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been made a part of the constitution of each State in order to restrict the power of the legislature to tamper with them. Hence, State constitutional changes indicate the historic turning points and trend of thought on the matter of voting qualifications.
Between the end of the Revolution and 1800, eight States revised their constitutions and three new States came into the Union. In the 1780's, Georgia and New Hampshire abandoned their property qualifications in favor of simple taxpaying requirements. New constitutions were adopted soon after in Pennsylvania and South Carolina, but without change in property or taxpaying qualifications. Vermont was admitted to the Union in 1791 with a constitution that has been described as "the most liberal of all the country." 19 Kentucky joined the Union in 1792 with a constitution almost as liberal: all free males who had lived in the State two years and in the county one year were allowed to vote.20
Delaware moved from a property requirement to a mere payment of a State or county tax, and New Hampshire abandoned even its taxpaying requirement. Tennessee was the last State to enter the Union with a real-property requirement, in 1796.
The rise of vote-hungry political parties, the growth of popular interest in political battles, economic clashes between seaboard businessmen and inland farmers, reform movements, demand for "internal improvements" in the opening West-all of these helped make more and more Americans want and get the right to vote. State by State the struggle for broader suffrage went on, and the next quarter century saw the admission of nine more States, none of which set up a property qualification. Three-Ohio, Louisiana, and Mississippidid adopt taxpaying qualifications. But after 1817 no new State admitted to the Union demanded either form of "material interest" of its voters.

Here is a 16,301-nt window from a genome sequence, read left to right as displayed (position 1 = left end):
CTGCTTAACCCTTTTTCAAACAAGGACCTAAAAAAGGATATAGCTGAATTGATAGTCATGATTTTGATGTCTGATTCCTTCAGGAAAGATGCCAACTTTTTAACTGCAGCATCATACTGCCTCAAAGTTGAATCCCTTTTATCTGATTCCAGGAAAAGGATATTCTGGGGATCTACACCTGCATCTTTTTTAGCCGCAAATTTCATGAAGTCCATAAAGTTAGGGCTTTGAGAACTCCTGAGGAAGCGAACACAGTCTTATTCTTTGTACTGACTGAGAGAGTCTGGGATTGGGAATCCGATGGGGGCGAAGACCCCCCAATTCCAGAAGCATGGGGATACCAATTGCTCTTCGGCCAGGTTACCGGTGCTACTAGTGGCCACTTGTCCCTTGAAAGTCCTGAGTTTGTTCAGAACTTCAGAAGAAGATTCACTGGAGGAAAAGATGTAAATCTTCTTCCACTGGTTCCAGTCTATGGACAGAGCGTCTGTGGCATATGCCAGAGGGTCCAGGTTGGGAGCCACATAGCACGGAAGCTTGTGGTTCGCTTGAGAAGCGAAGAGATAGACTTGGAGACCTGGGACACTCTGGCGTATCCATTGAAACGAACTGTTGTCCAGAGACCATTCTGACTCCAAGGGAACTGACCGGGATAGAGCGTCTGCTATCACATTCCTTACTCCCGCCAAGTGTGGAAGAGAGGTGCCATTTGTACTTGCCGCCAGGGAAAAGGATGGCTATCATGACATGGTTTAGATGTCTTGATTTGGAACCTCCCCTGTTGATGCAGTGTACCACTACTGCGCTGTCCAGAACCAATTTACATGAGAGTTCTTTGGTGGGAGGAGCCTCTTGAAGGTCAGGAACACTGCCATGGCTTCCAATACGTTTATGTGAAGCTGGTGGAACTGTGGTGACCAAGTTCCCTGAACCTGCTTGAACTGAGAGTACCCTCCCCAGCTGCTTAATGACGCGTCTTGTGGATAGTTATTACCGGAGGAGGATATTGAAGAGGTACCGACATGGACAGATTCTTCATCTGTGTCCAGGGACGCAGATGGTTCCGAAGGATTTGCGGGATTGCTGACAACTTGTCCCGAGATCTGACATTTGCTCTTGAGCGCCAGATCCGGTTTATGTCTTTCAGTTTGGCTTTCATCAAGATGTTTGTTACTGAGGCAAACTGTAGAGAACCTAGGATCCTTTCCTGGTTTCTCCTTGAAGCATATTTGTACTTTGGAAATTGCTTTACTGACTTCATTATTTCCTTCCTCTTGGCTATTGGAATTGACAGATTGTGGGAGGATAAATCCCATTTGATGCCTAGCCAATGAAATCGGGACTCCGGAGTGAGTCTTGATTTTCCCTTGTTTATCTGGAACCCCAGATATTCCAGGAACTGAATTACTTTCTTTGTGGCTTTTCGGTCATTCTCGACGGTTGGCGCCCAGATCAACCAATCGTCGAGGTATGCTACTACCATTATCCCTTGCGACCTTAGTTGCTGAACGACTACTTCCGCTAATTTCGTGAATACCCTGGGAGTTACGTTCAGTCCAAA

As property and taxpaying tests were being lowered and eliminated, various groups of "undesirables," hitherto denied the ballot by these tests, became otherwise eligible to vote. Most States, however, continued to forestall them by specific exclusions. In Ohio in 1803, persons with mental impairment and those convicted of certain crimes were denied the suffrage; and soldiers, sailors, and marines were disfranchised by residence requirements.21 Louisiana in 1812 limited
19 This classification was based principally upon two provisions in the Constitution. The first gave the right to vote to all freemen having a sufficient common interest with and attachment to the community. The second provided that all males twenty-one years of age or older, meeting the one-year residence requirement, being of a quiet and peaceable behavior, and willing to take an oath (or affirmation) stating that he would use his vote conscientiously, was entitled to all the privileges of a freeman, Thorpe, op. cit. supra note 8, Vol. VI, pp. 3752, 3757-3758.
*Constitution of Kentucky-1792, Art. III, Sec. 1; Thorpe, op. cit. supra note 8, Vol. III, p. 1269. a Porter, op. cit. supra note 6, at 37-38.
suffrage to United States citizens.22 Maine in 1819 excluded paupers and persons under guardianship,23 and in 1818 Connecticut adopted a new constitution including the old requirement that voters must be of good moral character." Thirty-six years later, in 1855, an amendment to this constitution, obviously aimed at the mounting flood of immigrants, required prospective voters to be able to read the constitution or statutes.25
In 1857, the Massachusetts constitution was amended to provide that all voters must be able to read the constitution in the English language and write their names. Exception was made for men over 60 and anyone who had already voted.26 Two years later Massachusetts raised the bars still higher against Irish Catholic immigrants with an amendment requiring former aliens to remain in the State for two years after naturalization before they could vote.27 During this same period of time, several Midwestern States encouraged immigration by giving the vote to aliens, who had declared their intention of becoming United States citizens.28
Post-colonial America, however, was virtually free of specific religious qualifications. An exception was a provision of the South Carolina constitution of 1778 which required that the voter "acknowledge the being of a God and believe in a future state of rewards and punishments." 29 There is no evidence that this provision was enforced, and it was left out of the 1790 constitution.
It is the development of racial exclusions that is of primary importance to this phase of the Commission's study. The principal racial group affected is, of course, the Negro.
Exclusion from the polls on specifically racial grounds did not become general until there began to be appreciable numbers of Negroes who had gained their freedom. The Revolutionary constitutions of only two of the original States-Georgia and South Carolinacontained explicit provisions limiting suffrage to "white males.”